A Mumbai-based media consultant has filed a petition with the Bombay high court, requesting that the National Eligibility and Entrance Test (NEET) for postgraduate (PG) medical courses be abolished and that all willing medical graduates be allowed to pursue PG courses so that an adequate number of specialists are available to the general public.
Petitioner Ravi Nair argued in his public interest lawsuit that the Covid-19 pandemic has exposed the medical field’s weaknesses and the fact that there is a major shortage of doctors not just in rural India but also in metropolises.
Nair has claimed that one of the ideas he conceptualised as an alternative to PG-NEET has been accepted by the Brihanmumbai Municipal Corporation (BMC) and the civic body has decided to start six mini medical colleges and considerably enhance the number of medical seats.
His petition added that if the concept was replicated in 720 districts across the country,it can easily triple existing medical seats available nationwide and also reach close to a healthy doctor: patients ratio of 1:1000, as contemplated by the World Health Organixation.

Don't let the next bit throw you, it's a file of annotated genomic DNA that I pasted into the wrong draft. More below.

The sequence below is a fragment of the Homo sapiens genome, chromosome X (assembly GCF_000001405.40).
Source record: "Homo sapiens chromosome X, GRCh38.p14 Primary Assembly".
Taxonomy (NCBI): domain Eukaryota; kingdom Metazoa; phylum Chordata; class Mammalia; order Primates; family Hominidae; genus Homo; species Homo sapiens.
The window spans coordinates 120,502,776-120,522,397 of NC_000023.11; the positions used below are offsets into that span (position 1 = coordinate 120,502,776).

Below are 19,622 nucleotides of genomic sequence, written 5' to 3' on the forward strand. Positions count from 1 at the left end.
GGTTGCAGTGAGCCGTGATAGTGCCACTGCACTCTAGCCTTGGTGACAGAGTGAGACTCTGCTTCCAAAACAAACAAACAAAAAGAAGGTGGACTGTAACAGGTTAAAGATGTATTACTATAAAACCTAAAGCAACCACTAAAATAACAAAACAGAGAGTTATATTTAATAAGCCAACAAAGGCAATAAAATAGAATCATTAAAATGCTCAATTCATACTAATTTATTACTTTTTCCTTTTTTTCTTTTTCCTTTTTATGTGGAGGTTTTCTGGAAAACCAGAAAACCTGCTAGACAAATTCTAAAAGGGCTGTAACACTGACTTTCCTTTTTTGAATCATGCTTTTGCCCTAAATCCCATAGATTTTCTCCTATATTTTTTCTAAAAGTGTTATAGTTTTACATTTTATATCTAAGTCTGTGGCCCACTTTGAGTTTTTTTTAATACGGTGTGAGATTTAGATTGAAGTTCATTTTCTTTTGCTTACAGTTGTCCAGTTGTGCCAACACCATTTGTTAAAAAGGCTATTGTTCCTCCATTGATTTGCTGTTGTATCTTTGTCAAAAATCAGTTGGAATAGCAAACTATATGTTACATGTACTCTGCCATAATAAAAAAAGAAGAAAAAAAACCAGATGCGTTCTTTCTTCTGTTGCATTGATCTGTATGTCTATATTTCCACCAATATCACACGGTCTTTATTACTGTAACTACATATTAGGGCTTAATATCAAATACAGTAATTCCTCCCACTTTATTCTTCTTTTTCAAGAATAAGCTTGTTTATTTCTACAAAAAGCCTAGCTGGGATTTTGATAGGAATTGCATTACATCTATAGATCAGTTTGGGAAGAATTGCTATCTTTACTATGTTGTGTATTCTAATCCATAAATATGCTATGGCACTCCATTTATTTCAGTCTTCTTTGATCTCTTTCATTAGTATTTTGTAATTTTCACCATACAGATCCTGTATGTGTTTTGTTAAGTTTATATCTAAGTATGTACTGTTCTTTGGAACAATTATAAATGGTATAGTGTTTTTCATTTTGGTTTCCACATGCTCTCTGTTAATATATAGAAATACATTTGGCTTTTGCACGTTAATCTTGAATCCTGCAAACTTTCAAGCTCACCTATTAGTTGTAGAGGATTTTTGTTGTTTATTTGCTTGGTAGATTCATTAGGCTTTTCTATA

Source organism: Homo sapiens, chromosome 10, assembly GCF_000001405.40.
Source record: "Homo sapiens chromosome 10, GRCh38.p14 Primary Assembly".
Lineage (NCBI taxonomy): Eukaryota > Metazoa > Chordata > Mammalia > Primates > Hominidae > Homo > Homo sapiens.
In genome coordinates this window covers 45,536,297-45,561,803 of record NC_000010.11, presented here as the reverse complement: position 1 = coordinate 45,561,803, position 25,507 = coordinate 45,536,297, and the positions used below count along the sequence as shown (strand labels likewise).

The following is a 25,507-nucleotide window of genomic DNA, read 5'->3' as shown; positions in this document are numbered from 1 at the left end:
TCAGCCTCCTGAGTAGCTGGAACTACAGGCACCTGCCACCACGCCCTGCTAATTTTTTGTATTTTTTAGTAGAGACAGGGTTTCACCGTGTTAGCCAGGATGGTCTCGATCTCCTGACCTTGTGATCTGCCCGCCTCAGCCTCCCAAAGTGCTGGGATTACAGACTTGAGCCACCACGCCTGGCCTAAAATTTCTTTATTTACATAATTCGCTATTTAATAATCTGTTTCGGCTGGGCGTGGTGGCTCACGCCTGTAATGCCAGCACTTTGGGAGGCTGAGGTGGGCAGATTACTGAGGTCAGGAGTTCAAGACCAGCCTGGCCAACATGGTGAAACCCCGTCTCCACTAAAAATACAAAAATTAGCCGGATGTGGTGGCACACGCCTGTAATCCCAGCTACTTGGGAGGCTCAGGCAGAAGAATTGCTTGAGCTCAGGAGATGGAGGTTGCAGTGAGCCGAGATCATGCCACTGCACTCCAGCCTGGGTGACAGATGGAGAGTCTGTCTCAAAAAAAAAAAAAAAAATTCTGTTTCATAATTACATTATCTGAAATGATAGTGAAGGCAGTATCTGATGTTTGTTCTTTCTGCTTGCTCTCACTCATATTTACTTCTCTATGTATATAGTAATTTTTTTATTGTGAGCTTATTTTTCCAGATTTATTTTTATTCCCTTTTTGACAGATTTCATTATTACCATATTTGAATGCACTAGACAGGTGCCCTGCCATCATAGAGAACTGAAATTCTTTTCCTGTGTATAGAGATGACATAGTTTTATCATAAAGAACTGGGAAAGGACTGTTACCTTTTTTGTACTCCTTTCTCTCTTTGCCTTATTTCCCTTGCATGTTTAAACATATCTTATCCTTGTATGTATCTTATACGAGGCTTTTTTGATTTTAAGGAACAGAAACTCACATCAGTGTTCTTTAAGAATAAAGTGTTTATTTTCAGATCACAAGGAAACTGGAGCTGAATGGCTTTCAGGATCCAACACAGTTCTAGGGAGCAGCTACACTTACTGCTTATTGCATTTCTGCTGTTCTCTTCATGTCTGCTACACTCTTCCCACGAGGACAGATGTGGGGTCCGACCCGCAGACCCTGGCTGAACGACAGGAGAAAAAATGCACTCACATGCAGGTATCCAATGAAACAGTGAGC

The 56-year-old media consultant has claimed that the PG-NEET has not only restricted the number of PG medical seats to 43,000 – half of 86,000 MBBS seats, but the shortage of seats has also given rise to the problem of corruption in the admission process and demand and payment of huge capitation fees.
“The petitioner is of the opinion that if all 86,000 students who have completed MBBS, having studied for 5-and-a-half years, to move forward and do post graduation in the discipline of their choice, in the same medical college as in-house students, it would provide a large contingent of medical professionals,” stated the petition.
It added that the petitioner has “after a lot of study through discussion with cross sections of persons, private and government, connected to medical education, has come to the conclusion that there is no need for NEET-PG to be conducted for a doctor who had graduated, licensed and registered as a doctor with the Medical Council of India.”
“They are declared doctors and have the right to study higher and practice and yet they are forced by the system to go back to the next step of NEET where they began their carriers 5-and-half years ago,” Nair’s petition added.
The petition added that under- graduate medical courses are available at 542 medical colleges across the nation, but PG medical courses are available only in 64 colleges.